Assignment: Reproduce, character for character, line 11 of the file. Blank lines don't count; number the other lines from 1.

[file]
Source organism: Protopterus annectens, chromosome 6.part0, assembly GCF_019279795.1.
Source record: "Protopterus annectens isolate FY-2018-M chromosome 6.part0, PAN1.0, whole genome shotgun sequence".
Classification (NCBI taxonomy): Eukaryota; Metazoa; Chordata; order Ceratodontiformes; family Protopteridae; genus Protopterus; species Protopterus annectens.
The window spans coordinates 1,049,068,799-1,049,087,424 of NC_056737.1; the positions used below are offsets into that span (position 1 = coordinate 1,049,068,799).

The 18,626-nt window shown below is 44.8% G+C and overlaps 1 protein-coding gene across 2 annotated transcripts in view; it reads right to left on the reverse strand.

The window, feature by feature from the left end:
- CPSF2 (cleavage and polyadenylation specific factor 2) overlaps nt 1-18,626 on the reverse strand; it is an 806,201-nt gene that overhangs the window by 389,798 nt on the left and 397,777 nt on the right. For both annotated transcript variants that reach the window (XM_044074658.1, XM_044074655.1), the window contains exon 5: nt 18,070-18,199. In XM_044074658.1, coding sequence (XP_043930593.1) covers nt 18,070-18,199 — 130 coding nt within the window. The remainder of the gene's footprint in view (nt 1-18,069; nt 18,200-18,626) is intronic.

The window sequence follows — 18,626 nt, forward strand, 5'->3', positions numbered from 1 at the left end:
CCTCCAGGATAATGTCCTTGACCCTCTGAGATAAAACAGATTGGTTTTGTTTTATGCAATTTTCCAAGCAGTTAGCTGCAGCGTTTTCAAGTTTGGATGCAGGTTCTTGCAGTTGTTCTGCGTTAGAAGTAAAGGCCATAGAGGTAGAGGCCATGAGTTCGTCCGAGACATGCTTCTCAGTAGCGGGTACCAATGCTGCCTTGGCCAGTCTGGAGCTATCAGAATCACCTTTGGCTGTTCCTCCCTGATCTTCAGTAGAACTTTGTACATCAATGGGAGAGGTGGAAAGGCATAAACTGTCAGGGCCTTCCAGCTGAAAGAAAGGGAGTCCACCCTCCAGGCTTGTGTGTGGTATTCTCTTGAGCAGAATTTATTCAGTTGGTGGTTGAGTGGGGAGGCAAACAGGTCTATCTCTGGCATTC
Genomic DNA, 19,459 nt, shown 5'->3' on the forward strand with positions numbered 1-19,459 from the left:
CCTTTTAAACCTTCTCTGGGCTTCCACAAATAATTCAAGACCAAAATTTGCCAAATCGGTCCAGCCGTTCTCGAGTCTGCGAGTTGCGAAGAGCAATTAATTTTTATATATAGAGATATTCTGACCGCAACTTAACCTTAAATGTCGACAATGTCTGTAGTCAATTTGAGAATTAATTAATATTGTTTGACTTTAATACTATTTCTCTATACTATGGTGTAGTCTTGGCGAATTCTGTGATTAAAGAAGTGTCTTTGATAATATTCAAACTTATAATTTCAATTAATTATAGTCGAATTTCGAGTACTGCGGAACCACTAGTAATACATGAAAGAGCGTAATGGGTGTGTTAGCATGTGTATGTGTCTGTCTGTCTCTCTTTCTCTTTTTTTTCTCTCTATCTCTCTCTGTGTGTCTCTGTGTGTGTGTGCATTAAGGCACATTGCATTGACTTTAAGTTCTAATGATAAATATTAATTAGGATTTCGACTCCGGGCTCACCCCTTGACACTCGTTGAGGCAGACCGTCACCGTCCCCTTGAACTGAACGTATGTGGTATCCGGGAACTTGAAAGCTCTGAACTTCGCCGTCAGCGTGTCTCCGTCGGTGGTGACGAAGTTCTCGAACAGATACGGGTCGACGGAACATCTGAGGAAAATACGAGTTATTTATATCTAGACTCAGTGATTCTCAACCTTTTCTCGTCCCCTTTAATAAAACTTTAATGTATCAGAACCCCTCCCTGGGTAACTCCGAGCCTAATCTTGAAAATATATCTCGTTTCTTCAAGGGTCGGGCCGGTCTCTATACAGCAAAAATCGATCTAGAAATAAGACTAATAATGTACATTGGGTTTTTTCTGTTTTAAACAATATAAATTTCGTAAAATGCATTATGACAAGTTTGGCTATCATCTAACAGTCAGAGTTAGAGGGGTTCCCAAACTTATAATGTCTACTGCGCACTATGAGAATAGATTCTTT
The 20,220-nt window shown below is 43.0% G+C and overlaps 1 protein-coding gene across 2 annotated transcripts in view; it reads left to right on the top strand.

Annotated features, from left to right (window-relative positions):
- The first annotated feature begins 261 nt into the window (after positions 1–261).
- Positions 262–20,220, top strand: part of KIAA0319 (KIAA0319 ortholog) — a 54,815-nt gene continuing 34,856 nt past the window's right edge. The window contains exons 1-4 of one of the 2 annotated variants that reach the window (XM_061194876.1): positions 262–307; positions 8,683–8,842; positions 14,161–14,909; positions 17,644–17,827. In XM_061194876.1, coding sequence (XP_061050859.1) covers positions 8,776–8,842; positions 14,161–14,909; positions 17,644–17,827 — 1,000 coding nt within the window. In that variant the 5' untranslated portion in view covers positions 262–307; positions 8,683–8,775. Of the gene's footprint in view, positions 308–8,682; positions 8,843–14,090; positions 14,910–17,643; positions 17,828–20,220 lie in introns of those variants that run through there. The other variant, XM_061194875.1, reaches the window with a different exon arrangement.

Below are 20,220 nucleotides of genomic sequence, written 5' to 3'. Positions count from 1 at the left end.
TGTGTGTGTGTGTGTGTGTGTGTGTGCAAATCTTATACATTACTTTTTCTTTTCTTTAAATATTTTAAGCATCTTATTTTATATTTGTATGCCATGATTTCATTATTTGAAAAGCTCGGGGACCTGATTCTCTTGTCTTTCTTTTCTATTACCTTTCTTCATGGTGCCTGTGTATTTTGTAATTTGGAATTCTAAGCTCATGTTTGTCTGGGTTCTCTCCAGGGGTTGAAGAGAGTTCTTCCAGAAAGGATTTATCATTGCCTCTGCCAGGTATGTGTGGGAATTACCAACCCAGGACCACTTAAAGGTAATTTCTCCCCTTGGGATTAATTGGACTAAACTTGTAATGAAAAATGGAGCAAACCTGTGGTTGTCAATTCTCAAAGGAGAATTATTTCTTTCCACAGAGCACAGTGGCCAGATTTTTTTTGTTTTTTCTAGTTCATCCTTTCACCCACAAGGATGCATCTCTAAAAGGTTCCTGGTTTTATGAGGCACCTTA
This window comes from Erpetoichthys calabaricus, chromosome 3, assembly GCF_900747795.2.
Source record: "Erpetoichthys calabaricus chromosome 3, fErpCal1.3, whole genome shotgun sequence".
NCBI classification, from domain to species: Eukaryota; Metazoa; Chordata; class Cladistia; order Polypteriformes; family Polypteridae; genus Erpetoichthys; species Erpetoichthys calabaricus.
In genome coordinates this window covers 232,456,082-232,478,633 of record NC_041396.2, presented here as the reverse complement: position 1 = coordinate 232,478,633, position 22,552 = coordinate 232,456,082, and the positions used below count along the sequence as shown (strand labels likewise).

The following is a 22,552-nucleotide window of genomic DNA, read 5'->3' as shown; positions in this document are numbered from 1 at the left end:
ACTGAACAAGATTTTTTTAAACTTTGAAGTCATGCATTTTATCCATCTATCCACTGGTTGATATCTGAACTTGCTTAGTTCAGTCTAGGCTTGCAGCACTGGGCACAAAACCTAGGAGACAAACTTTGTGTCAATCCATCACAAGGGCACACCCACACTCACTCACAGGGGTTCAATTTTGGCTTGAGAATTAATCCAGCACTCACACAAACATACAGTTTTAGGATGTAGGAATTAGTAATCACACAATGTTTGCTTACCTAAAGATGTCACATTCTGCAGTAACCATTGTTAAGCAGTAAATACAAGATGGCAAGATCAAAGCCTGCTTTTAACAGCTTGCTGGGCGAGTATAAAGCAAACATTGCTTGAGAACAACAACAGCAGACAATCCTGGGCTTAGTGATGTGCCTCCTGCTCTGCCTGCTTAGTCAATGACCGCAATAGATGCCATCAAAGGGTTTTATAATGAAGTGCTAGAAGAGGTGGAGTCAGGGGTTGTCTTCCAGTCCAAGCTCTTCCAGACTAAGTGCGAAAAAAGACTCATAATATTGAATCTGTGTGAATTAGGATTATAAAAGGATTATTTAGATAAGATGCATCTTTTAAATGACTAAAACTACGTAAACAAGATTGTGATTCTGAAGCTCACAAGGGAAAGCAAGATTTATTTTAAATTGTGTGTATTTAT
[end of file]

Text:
CCTTTTAAACCTTCTCTGGGCTTCCACAAATAATTCAAGACCAAAATTTGCCAAATCGGTCCAGCCGTTCTCGAGTCTGCGAGTTGCGAAGAGCAATTAATTTTTATATATAGAGATATTCTGACCGCAACTTAACCTTAAATGTCGACAATGTCTGTAGTCAATTTGAGAATTAATTAATATTGTTTGACTTTAATACTATTTCTCTATACTATGGTGTAGTCTTGGCGAATTCTGTGATTAAAGAAGTGTCTTTGATAATATTCAAACTTATAATTTCAATTAATTATAGTCGAATTTCGAGTACTGCGGAACCACTAGTAATACATGAAAGAGCGTAATGGGTGTGTTAGCATGTGTATGTGTCTGTCTGTCTCTCTTTCTCTTTTTTTTCTCTCTATCTCTCTCTGTGTGTCTCTGTGTGTGTGTGCATTAAGGCACATTGCATTGACTTTAAGTTCTAATGATAAATATTAATTAGGATTTCGACTCCGGGCTCACCCCTTGACACTCGTTGAGGCAGACCGTCACCGTCCCCTTGAACTGAACGTATGTGGTATCCGGGAACTTGAAAGCTCTGAACTTCGCCGTCAGCGTGTCTCCGTCGGTGGTGACGAAGTTCTCGAACAGATACGGGTCGACGGAACATCTGAGGAAAATACGAGTTATTTATATCTAGACTCAGTGATTCTCAACCTTTTCTCGTCCCCTTTAATAAAACTTTAATGTATCAGAACCCCTCCCTGGGTAACTCCGAGCCTAATCTTGAAAATATATCTCGTTTCTTCAAGGGTCGGGCCGGTCTCTATACAGCAAAAATCGATCTAGAAATAAGACTAATAATGTACATTGGGTTTTTTCTGTTTTAAACAATATAAATTTCGTAAAATGCATTATGACAAGTTTGGCTATCATCTAACAGTCAGAGTTAGAGGGGTTCCCAAACTTATAATGTCTACTGCGCACTATGAGAATAGATTCTTT